Brush handles and matchsticks
Ever since I was a child, I was taught that even a cardboard box is a blank canvas. It could be turned into a shelf, a table, or even a mat. As an artist, I continue to see everyday objects waiting to become beautiful things. Throughout my career, I have begun to understand the links between the capitalist white supremacist system and the way in which these forms of art practice are ignored and erased from the art historical lens.
In galleries, we see artists present work where the dizzying level of polish acts as yet another layer of division on the socio-political spectrum, yet the everyday artists who are, mostly women, craft daily the existences of many South Africans whose home spaces may be the only safe space they know. To these women we say - that art is not high enough for us. Not polished. Not aesthetic. Women who turn the most basic homes into incredible works of art, using magazines, newspapers, and food wrappers to decorate the walls and create meaning.
Visual artist Lungiswa Gqunta talks beautifully about her work when she says: ‘Back then we had a red stoep. We still have it actually but we’re not as obsessive about it as we used to be. You had to polish it until it shines, on your knees. When my friends come in here and I talk about the red stoep they all have stories of how we had to labor, and we all had to be on our knees to make sure that our family’s house always looks amazing. I was thinking and remembering that act of buffing the stoep so that it shines and in doing so, in my work, I work of resistance. I don’t think only of us, black people in resistance, but I call on my ancestors because I am speaking of land and so I cannot take them out of the narrative. I’m always calling and asking them to be in the work and to help me figure out ways to move forward, to create a change, and to articulate something that somebody may be having trouble understanding’.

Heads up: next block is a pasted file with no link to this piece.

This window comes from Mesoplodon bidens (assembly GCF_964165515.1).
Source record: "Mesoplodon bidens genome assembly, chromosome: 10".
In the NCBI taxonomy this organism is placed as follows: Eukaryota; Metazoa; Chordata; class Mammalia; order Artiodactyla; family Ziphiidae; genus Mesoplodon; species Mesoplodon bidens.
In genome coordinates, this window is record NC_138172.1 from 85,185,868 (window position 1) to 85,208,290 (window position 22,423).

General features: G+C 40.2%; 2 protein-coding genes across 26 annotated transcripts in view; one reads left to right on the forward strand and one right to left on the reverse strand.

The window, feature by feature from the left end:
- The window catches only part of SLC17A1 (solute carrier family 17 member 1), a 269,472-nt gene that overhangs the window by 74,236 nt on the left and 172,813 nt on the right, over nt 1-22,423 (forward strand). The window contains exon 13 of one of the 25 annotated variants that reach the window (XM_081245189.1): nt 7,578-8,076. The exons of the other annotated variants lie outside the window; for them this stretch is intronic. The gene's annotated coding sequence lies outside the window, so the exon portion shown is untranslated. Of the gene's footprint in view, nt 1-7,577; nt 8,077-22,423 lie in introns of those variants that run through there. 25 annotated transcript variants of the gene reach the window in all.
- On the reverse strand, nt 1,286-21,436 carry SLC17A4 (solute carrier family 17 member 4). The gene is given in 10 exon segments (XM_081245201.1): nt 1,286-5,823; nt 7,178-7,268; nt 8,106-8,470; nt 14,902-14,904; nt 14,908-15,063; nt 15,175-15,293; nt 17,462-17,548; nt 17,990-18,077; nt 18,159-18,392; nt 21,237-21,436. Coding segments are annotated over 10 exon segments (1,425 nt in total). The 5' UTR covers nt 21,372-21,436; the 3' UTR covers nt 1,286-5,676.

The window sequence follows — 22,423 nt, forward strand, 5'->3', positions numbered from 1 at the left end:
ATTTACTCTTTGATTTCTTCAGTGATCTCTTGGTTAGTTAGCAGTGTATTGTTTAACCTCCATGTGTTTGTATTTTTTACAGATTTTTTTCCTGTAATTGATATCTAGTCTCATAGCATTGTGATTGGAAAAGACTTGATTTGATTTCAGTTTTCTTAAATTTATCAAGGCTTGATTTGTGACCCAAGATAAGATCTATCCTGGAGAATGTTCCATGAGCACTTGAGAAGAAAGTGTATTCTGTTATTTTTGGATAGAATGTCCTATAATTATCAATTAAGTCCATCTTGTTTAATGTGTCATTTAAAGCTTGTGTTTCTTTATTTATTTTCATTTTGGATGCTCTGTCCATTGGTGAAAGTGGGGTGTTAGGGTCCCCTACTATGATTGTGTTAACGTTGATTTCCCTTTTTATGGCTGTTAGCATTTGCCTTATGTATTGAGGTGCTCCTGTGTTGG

Nobukho Nqaba, Bronwyn Katz, and Donna Kukama are all artists who interpret the concept of home differently, but with a focus on various types of women’s work in South Africa and its employment of the impossible banal. Mary Sibande interrogates domestic work where there’s a script, a costume, a whole aesthetic, and objects that all constitute the form. Instead of representing these realities with outdated, inaccessible materials, artists are looking around them and remixing the various elements of their particular space.
These efforts encompass somewhat ironically the uncanny ontologies of millions of black folk in the capitalist inscriptions of care. Making something out of nothing. The magical displays of pattern and rhythm conjured through deficit echo the movement of womxn’s work through the homes it conjures. This is the space that these artworks inhabit. That space out there, in here, and in between.